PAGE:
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There are so many perks to traveling. We can get from one country to another in a day. We can explore new parts of the world and we can visit friends and family with ease.

However, one of the downsides to travel -- aside from the prospect of delays or bumpy flights -- is exposing yourself to getting sick. The thing about being on a plane is that you are in an enclosed area, sometimes for many hours. And not only are you exposed to the germs of the people around you, but also germs and bacteria left behind by passengers on previous flights. 

This is of concern right now because of the spread of the new coronavirus out of China. On Friday, U.S. officials declared a public health emergency for the coronavirus. Federal officials also said Americans should not let panic or fear guide their actions and they repeated the recommendation that the general public does not need to wear face masks, but have issued warnings against traveling to China. For the latest on the coronavirus from the Centers for Disease Control and Prevention, check here.

Right now, you are far, far more likely to need to protect yourself from a cold or the flu or some common stomach virus when traveling.

Here are a few ways you can cut down on your risks:

  • Prepare for a healthy trip the day before you travel. Get sleep, pack healthy snacks, bring medications and don't forget the hand sanitizer. Have some chewing gum in case your ears get plugged up. Bring an empty water bottle so you can fill it up after you get through security. Staying hydrated can be a good defense.
  • Pack your own sanitizing wipes. Wipe down your armrests, seat belts, the food tray in front of you, the TV screen and remote. Take a few with you in the restroom for doorknobs. It only takes a few seconds to do and can be one of the best ways to stay healthy during a flight.
  • Try to avoid touching your eyes, nose and mouth. This is a good practice in general, but particularly when on a plane. If you have to rub your eyes or nose, use a clean tissue.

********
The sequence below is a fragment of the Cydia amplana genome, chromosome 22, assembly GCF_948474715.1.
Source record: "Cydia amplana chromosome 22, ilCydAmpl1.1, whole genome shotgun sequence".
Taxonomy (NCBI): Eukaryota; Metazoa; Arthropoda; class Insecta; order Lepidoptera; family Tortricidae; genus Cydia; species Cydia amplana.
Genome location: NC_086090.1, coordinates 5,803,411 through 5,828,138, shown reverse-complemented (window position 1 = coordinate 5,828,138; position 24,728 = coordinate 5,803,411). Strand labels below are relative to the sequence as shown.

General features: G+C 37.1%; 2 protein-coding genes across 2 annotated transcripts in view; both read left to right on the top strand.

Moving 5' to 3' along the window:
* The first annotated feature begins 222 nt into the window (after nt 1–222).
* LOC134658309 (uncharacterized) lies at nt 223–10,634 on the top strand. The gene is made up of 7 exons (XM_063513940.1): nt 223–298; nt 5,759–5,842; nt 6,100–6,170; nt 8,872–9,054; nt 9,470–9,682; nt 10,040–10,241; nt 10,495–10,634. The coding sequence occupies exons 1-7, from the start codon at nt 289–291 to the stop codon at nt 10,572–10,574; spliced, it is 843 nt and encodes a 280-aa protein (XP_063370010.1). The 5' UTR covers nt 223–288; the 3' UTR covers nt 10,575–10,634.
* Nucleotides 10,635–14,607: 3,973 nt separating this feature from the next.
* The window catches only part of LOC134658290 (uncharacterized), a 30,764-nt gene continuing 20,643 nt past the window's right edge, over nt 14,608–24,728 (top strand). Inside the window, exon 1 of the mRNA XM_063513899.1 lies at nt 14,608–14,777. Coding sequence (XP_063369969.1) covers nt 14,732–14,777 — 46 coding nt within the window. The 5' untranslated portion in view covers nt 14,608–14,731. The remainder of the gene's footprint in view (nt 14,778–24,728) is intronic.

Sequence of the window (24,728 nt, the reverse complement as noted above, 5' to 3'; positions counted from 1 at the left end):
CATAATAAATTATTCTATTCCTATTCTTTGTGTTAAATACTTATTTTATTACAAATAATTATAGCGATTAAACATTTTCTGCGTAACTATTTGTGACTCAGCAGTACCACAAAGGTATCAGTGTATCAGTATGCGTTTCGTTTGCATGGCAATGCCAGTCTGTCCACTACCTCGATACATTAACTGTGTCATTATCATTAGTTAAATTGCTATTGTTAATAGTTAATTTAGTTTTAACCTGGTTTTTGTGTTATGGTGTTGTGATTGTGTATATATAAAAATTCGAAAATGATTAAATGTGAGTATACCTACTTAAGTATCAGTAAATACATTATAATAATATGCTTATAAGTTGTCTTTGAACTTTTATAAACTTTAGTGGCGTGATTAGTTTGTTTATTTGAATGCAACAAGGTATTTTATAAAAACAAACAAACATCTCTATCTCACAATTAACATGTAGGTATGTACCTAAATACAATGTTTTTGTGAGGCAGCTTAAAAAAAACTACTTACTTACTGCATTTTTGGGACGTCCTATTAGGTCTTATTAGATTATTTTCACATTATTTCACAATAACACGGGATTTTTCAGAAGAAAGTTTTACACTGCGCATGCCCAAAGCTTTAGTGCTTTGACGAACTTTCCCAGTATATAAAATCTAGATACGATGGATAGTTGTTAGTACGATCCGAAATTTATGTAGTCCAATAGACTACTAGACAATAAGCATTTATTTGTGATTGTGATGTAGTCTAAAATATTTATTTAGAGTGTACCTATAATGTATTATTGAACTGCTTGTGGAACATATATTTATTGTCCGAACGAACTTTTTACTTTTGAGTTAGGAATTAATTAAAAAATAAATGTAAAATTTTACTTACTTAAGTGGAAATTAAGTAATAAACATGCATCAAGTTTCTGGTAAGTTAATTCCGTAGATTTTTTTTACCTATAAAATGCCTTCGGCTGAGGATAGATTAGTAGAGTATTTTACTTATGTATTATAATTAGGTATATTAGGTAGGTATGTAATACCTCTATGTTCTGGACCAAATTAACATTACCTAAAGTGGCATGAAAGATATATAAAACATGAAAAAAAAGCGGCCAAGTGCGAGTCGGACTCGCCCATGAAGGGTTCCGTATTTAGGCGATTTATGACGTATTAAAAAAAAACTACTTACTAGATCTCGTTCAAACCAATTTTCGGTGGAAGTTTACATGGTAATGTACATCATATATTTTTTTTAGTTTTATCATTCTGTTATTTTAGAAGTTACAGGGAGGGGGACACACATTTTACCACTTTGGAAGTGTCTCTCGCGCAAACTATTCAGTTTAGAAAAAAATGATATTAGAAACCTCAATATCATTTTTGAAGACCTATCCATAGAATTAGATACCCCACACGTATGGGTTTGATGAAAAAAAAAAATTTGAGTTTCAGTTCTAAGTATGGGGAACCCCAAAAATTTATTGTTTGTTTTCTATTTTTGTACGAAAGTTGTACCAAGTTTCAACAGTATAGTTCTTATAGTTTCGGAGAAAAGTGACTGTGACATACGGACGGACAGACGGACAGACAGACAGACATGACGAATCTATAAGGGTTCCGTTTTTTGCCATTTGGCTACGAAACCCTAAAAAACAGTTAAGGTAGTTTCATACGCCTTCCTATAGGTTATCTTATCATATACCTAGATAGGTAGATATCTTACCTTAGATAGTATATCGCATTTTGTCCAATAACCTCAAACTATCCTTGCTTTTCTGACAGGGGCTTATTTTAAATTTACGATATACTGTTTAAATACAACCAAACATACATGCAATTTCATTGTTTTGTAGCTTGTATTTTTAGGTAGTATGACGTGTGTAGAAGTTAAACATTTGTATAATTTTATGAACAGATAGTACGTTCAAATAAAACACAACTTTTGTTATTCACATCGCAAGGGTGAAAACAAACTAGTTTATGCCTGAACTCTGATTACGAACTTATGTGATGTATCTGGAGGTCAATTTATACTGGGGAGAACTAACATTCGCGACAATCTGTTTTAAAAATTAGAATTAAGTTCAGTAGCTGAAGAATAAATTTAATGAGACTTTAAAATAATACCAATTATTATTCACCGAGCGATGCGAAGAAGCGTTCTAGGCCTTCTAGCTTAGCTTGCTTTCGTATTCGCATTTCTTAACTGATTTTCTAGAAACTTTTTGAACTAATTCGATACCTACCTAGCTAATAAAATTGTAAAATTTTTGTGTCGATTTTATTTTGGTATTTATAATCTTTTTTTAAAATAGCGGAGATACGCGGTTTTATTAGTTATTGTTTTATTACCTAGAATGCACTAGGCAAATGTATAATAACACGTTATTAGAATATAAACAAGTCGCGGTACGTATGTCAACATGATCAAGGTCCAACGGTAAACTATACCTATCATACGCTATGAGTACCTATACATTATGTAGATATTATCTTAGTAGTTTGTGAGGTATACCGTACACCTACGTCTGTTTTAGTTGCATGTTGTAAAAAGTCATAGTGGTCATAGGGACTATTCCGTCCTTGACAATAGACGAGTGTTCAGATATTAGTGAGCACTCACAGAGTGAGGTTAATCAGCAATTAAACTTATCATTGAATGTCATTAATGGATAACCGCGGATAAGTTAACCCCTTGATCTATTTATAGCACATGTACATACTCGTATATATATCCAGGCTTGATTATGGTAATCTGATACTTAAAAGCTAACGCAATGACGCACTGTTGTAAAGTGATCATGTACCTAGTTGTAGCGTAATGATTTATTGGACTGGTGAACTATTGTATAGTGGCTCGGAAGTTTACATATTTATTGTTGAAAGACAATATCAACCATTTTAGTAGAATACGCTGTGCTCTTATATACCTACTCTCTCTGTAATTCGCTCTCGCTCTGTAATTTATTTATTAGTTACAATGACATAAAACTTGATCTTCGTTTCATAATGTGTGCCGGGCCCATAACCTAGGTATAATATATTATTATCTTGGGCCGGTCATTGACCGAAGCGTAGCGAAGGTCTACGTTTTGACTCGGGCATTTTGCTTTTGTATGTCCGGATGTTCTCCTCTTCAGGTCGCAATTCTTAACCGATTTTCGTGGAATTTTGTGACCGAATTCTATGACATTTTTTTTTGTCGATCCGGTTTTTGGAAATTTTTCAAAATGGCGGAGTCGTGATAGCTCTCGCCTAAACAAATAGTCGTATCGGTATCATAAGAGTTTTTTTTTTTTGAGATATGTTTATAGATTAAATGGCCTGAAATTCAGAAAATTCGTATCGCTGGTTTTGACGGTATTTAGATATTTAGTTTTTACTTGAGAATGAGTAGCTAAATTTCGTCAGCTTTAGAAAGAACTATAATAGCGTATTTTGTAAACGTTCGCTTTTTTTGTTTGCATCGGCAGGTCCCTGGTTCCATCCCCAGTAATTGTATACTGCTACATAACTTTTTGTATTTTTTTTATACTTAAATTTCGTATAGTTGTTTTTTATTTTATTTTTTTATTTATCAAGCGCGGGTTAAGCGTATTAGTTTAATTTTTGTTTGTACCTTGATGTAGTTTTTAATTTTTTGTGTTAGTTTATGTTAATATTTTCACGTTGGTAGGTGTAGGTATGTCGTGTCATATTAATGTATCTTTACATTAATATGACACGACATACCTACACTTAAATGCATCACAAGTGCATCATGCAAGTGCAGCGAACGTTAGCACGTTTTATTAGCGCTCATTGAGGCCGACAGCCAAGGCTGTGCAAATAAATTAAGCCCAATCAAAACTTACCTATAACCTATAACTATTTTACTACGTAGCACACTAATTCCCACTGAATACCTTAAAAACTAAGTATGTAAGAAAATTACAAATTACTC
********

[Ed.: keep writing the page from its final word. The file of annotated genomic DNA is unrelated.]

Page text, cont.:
• The seat pocket can be a carry-all for a variety of things from past passengers. For example, used diapers, facial tissues, napkins and other trash items stay in those pockets for hours. Avoid putting your items in the seat pocket. If you must, clean it out with a sanitary wipe. Another tip: Travel with a large plastic bag. Keep your items in the plastic bag and put the bag in the pocket. Trash the bag after the flight.
  • Try to pick a seat away from the restrooms or the back of the plane. Avoiding spots where people tend to gather can expose you to more germs.
  • If you are sitting next to someone who is sick, don't be shy about asking to change seats. Years ago, I was on a flight from Detroit to San Francisco. When I sat down, within 5 minutes I could tell the woman next to me was sick with a cold. She told me she also had the flu. I was able to change my seat, which made for a better flight for her as well. Some seasoned travelers will use a portable travel humidifier and face masks, although it's not clear these are actually protective.
  • Get up and stretch your legs. This is important to not only keep your circulation going, but will help prevent possible backaches. And avoiding stress and anxiety while flying can help keep you physically and mentally healthy. I try to meditate when flying. I find I am more relaxed and can tolerate turbulence a bit better.
  • And for the health of your wallet, consider carefully whether you need travel insurance and then, if you decide you do, call the carrier and read the fine print to understand exactly when and under what circumstances the policy will reimburse you.

About the author: Jeanette Pavini is a two-time Emmy Award winning consumer and investigative reporter of more than 10,000 news stories. She is a columnist for TheStreet's Retirement Daily, and has contributed to various news outlets including The Today Show and Hallmark Channel's Home & Family. Her work has appeared in MarketWatch, The Wall Street Journal Weekend and USA Today. She was the chief consumer reporter for CBS 5 News in San Francisco where her money-saving segments became the backbone to her 30-minute consumer show, The Real Deal. Jeanette's production company focuses on creating legal documentaries for law firms nationwide.